Last Friday I shared a design for my Cats are Like Potato Chips t-shirts I sell. I thought I would share another one today. This was one of my first designs and showcases one of my eating habits: eating foods people don’t know how to spell.
I just started messing around with patterns after my son came home from the library with a book on zendoodles. I finally had to stop myself because I could have just kept going and going. Maybe I’ll continue with this drawing or maybe I’ll start something new and better. Either way it gave me a chance to experiment and figure out what kinds of designs I like better.
I spent some time today dealing with a layer of data that was added to an ESRI REST service. The service layers are zero base indexed which means you can reference them based on their position relative to each other. The first layer is identified at position zero while the second is 1, the third is 2 and so on.
The new layer was just before the fourth existing layer. This means the new layer became the fourth, the fourth became the fifth and the fifth became the sixth. Are you following along?
Anyway, I was working on a web app that consumes this service and it references the service layers based on those index positions. I added some new markup and some code for the added layer and changed the existing code to reference their two new position numbers. At first everything seemed to be working fine. Then a coworker noticed that the new layer’s data was showing on screen by default (you’re supposed to check a box first). It took me a while before I finally realized that it was being controlled by a different checkbox that controls the layer right after it in the service.
To make an already long and confusing story shorter, there was a second reference to the service indexes in my code. When I had designed the app a few years ago I, for some reason, found it expedient to make two, hard coded references to the index. Instead of taking the time to create a variable, I had repeated a hard coded number that could be changed by an outside source.
My poor design choice came back to bite me. Not only did I repeat code, I made it confusing to update. It’s embarrassing to admit that I wrote code that even I couldn’t figure out later. But it goes to show that taking the time to design things correctly from the start will pay off in the future. It’s the little things that get you; that second hard coded index number that’s nearly impossible to notice.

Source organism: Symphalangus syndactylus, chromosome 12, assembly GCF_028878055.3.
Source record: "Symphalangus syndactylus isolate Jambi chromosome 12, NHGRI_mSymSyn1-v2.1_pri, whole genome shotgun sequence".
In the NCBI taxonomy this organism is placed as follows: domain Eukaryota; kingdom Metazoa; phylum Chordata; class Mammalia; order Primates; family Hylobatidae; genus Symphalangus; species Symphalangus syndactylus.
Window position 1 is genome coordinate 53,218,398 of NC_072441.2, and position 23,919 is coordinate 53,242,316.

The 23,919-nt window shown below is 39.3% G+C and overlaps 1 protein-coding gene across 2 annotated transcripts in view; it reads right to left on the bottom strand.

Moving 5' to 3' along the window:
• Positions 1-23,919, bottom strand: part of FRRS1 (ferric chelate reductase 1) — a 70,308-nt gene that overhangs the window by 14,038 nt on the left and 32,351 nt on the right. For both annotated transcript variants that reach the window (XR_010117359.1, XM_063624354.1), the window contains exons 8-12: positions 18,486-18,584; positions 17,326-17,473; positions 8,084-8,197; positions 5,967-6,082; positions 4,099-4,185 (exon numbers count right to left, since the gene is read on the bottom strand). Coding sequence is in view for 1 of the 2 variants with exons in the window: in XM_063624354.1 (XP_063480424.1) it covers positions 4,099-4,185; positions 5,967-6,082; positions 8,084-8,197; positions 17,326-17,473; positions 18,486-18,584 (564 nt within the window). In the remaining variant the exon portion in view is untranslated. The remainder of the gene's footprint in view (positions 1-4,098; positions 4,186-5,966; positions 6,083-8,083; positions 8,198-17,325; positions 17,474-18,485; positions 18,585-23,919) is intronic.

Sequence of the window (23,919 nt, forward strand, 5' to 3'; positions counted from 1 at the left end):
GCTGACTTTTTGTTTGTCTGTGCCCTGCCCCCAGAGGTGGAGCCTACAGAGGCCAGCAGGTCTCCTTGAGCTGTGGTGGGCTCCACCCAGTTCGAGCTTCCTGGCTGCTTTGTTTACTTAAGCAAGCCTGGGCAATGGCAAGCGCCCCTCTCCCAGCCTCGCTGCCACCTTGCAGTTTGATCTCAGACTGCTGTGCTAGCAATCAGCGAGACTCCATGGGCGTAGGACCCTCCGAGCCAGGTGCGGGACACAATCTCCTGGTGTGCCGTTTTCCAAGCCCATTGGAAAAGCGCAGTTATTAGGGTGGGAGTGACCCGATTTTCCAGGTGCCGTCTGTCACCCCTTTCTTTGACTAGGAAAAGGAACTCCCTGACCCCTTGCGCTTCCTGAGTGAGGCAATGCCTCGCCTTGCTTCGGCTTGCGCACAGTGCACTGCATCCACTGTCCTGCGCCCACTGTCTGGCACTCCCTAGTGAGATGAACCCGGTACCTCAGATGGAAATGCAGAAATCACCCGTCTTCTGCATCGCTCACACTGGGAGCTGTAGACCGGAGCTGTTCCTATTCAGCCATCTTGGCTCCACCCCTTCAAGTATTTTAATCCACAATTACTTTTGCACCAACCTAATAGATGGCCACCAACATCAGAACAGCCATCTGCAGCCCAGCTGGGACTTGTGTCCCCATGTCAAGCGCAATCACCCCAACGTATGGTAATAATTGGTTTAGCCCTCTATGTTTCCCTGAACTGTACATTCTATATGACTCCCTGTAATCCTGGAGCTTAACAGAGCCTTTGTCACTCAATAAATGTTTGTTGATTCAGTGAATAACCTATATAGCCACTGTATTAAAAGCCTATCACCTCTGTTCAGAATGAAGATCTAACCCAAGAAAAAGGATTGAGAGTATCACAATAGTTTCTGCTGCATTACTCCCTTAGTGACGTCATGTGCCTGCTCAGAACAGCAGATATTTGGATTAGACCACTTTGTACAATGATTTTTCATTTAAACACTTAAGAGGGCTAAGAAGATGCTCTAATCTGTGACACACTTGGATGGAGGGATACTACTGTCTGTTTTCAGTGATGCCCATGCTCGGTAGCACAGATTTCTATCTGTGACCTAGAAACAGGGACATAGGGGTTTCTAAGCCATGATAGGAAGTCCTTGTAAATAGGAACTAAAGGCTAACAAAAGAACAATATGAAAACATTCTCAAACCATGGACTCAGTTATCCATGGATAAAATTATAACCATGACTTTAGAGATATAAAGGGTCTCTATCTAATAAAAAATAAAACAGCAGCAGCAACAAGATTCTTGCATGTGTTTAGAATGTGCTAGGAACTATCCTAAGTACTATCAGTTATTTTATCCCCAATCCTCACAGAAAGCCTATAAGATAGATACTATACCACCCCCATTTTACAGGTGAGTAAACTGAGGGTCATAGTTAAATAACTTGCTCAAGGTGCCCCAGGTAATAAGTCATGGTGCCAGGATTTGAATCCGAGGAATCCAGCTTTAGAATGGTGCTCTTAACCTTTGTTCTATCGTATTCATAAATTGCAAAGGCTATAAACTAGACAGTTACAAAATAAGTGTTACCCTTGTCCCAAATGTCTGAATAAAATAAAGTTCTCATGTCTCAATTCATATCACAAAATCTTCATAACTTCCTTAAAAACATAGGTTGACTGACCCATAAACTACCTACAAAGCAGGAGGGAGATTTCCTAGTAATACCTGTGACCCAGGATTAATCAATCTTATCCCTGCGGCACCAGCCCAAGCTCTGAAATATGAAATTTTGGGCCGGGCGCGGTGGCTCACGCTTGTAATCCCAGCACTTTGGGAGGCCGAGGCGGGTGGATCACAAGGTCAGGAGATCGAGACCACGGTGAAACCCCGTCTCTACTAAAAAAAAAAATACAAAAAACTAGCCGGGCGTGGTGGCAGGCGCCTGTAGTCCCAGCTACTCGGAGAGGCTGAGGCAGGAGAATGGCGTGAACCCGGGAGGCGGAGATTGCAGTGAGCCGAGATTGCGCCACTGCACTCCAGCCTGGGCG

I’ve always done my sketching and drawing in lined notebooks or on plain printer paper. I’ve never bought a sketch book. I must have been scared to make less-than-perfect drawings in something that costs more than, well, free.
If you draw on a sheet of paper you can just crumple it up and throw it away if you don’t like it. In a sketch book, you’re committed.
Fear of imperfection is a terrible thing. It’s hard to overcome. It can affect all areas of your life. And it can keep you from realizing your life’s full potential. Even if you’ve determined not to let fear rule you, it often creeps up stealthily. I see this fear in myself when I don’t want to commit imperfect code to GitHub. I even recognize fear when I keep interrupting myself while starting a good book. I’m afraid I might not be able to understand it or finish it or accomplish what it’s trying to teach.
[bctt tweet=”Fear of imperfection is a terrible thing. It’s hard to overcome. It can affect all areas of your life. And it can keep you from realizing your life’s full potential.” username=”Ryan_Random”]
A book I found recently at the library has started to change the way I think about sketch books. Dare to Sketch: A Guide to Drawing on the Go, by Felix Scheinberger is a great motivator for starting to sketch in an actual book. Scheinberger gives the reader permission to make mistakes with sketches and to not make the images perfect.
Sketching isn’t fine art. It’s a way to capture the world around you in a personal pictorial narrative. Scheinberger emphasizes the personal aspect of sketching. It’s for you and no one else. These are your own private drawings, almost like a journal, that documents your own private artistic journey.